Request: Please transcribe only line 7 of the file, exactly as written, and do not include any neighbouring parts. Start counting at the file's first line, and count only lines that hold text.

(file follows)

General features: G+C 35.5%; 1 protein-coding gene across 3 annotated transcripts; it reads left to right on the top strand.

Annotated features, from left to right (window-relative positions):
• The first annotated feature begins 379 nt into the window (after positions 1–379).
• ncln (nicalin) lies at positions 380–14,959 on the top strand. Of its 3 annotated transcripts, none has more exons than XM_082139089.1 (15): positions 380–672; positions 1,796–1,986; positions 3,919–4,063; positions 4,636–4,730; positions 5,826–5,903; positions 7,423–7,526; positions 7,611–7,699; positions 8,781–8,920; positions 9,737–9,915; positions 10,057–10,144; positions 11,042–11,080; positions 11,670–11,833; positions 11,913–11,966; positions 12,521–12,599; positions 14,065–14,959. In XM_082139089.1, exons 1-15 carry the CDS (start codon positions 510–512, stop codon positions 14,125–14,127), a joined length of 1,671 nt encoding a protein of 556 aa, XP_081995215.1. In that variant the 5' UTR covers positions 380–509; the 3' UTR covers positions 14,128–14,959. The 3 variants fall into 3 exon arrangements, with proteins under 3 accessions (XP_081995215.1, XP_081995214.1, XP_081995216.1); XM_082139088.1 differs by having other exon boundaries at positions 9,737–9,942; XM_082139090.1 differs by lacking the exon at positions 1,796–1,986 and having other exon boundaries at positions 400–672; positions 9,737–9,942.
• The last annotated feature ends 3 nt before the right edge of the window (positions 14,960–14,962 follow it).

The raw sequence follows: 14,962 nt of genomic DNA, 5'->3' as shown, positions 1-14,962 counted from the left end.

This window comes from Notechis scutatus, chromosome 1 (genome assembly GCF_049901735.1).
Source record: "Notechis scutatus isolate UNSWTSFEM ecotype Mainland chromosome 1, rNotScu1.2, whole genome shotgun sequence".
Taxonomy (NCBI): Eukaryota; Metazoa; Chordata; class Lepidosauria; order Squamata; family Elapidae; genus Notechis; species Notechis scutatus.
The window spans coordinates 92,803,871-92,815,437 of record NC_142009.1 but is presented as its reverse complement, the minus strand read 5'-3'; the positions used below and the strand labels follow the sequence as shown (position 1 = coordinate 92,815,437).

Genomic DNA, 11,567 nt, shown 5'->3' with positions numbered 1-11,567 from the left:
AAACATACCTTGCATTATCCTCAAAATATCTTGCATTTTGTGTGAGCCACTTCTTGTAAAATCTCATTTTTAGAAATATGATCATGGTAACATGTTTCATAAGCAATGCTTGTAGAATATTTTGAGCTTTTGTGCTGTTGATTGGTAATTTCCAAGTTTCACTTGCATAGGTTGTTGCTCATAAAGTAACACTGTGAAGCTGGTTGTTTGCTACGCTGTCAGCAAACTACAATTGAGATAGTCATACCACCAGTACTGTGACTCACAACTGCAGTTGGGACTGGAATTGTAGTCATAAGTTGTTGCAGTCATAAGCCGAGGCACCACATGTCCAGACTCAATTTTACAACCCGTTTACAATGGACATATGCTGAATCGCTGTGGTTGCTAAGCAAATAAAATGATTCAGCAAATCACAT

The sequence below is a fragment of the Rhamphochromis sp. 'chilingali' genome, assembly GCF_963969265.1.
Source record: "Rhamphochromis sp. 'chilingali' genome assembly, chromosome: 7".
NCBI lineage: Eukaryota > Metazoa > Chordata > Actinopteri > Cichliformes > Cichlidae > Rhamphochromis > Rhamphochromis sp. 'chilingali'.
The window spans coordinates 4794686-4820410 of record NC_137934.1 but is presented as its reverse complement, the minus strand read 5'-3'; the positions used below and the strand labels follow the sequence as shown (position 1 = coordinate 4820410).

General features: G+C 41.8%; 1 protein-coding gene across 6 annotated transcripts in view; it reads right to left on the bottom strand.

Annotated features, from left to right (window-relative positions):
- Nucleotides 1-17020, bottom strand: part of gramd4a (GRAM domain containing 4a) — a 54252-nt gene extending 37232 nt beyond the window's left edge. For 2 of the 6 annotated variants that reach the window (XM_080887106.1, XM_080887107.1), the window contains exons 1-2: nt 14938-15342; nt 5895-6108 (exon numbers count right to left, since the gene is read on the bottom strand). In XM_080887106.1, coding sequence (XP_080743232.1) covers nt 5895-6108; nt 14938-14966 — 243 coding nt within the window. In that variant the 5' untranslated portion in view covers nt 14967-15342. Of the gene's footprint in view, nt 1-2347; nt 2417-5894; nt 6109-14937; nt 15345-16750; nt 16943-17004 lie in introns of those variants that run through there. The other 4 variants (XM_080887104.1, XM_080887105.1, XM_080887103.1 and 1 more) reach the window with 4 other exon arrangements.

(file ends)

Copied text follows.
This window comes from Notechis scutatus, chromosome 1 (genome assembly GCF_049901735.1).